Although stepping is a low impact exercise, if you have serious ankle, hip or knee problems, it can still cause pain in the affected joints. Therefore, if you do have joint problems, try and have a go on a stepper before you make your final purchase, so you can see what it feels like. If you have a friend who owns a stepper, ask them if you can have a go on it. If you don’t, head down to your local gym for a one off session, hop on the stepper and see how it feels on your ankles, hips and knees.
If stepping does aggravate your joints, go for an elliptical machine, an exercise bike or a rowing machine instead. All three of these cardio machines fully support your joints as you exercise and don’t place any downward pressure on them as you go through the motions.
2) Difficult To Balance
One other thing to be aware of before buying a stepper is that balancing on certain models can be very difficult. Mini-steppers in particular are very testing when it comes to balance as they have no handles to hold onto and require you to balance on the unstable steps without any extra support.
If your balance isn’t great, consider going for a regular stepper instead of a mini-stepper. Regular steppers come with handles to hold onto, so if you’re not very good at balancing, they provide you with the support you need. Alternatively, if you only have enough free space for a mini-stepper, you can exercise close to a wall and hold onto the wall as you exercise until your balance improves.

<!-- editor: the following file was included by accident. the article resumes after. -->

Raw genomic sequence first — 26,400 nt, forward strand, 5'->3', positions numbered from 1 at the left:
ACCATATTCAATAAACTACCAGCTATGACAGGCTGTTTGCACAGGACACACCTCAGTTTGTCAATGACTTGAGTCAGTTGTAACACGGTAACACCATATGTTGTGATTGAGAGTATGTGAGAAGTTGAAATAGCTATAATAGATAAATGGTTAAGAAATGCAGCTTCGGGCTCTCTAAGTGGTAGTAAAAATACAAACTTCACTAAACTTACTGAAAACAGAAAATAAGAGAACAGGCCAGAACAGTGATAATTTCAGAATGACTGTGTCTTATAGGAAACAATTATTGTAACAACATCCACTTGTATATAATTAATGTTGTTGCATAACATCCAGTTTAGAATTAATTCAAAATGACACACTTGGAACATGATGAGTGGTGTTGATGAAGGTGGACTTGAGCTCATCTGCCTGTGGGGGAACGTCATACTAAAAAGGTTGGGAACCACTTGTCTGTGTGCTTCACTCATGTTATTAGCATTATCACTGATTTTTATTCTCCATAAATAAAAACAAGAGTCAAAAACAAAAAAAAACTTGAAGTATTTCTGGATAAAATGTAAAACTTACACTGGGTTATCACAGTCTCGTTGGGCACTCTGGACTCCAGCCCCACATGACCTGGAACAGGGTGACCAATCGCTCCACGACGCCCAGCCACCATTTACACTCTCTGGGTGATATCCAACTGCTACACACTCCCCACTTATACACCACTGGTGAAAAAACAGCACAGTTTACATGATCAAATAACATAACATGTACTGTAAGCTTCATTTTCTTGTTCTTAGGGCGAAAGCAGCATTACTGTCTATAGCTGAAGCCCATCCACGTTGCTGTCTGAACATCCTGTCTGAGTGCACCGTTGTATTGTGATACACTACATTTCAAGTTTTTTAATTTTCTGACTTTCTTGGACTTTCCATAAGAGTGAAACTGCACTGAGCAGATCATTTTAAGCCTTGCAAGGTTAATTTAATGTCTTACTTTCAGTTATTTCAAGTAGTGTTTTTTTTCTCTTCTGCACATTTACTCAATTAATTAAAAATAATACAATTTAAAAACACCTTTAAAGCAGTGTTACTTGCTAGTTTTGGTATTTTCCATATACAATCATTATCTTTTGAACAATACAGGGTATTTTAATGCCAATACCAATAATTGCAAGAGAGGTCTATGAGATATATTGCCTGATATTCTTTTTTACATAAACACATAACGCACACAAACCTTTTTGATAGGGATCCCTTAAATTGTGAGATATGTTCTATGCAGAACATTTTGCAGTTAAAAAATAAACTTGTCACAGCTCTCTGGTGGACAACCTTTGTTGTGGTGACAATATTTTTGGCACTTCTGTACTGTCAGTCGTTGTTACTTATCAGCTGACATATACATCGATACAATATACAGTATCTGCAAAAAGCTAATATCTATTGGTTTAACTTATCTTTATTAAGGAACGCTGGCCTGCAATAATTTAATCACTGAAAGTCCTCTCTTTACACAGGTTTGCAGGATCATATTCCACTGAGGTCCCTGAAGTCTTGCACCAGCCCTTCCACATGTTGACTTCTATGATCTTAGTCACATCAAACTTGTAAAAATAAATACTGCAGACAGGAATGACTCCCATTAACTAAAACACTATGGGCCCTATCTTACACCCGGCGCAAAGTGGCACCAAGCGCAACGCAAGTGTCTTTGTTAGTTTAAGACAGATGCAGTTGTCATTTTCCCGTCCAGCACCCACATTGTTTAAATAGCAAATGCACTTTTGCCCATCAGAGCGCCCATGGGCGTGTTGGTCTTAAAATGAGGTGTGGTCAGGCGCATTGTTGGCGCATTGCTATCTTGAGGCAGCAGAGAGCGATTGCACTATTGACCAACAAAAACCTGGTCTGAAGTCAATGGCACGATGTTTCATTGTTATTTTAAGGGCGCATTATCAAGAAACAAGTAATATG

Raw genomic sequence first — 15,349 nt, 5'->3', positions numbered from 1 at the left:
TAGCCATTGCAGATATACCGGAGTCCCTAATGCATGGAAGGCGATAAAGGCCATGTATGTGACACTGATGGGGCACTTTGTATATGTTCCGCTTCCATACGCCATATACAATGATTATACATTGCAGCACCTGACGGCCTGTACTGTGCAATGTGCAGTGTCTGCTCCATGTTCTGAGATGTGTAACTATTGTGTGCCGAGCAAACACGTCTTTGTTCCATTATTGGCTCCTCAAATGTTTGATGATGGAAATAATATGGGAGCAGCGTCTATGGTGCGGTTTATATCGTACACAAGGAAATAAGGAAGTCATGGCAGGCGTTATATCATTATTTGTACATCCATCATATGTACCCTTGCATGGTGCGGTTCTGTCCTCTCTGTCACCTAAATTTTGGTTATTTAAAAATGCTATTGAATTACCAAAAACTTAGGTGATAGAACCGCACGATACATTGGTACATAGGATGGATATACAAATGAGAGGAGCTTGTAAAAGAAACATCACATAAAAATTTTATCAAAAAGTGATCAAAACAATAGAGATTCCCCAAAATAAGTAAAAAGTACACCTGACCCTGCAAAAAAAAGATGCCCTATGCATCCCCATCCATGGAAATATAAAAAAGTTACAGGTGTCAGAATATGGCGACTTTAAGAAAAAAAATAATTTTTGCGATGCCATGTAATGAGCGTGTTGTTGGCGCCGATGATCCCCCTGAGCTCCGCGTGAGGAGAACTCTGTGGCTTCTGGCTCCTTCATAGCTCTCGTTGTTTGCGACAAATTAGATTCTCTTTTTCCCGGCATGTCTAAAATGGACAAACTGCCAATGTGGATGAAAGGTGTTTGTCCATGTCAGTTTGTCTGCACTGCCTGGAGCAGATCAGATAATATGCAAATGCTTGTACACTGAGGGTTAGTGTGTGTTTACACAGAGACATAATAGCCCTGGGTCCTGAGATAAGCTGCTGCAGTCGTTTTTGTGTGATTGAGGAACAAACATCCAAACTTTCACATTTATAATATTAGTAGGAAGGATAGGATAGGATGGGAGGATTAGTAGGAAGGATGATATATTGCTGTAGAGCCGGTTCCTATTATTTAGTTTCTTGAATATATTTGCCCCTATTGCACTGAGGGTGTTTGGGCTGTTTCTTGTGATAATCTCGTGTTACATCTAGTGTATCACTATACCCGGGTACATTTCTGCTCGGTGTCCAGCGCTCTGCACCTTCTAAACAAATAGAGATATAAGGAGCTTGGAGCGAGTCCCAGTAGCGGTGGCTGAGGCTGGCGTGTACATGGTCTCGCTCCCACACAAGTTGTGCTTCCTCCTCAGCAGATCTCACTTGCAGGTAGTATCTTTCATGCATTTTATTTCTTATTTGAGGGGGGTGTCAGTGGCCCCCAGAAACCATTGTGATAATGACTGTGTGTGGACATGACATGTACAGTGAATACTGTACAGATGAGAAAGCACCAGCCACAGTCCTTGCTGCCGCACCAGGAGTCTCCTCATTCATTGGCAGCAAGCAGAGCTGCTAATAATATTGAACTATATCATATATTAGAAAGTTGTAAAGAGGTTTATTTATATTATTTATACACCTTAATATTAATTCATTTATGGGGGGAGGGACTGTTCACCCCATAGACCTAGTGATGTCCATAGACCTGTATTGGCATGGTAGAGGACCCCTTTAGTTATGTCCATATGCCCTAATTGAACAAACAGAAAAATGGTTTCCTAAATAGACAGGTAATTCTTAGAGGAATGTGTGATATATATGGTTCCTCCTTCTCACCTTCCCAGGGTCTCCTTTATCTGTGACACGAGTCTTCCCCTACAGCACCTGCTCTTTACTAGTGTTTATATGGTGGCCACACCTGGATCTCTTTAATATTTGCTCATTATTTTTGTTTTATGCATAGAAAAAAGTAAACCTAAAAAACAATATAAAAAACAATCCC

3) Inefficient Workout
One of the main problems with regular steppers is that people who can’t balance tend to lean on the handles too much and place an increasing amount of bodyweight on the handles as they get tired during the workout. This results in less calories being burned and an inefficient workout because instead of taking full steps and lifting your entire bodyweight, you start to take mini-steps and the handles support most of your bodyweight.
The good news is that once you’re aware of this problem it’s very easy to fix. Instead of holding onto the handles, just rest your hands lightly on top of them. This will allow you to keep your balance without cheating and transferring your bodyweight to the handles. Then when you are stepping, focus on standing upright at all times and doing full steps, so that your legs get the best workout possible.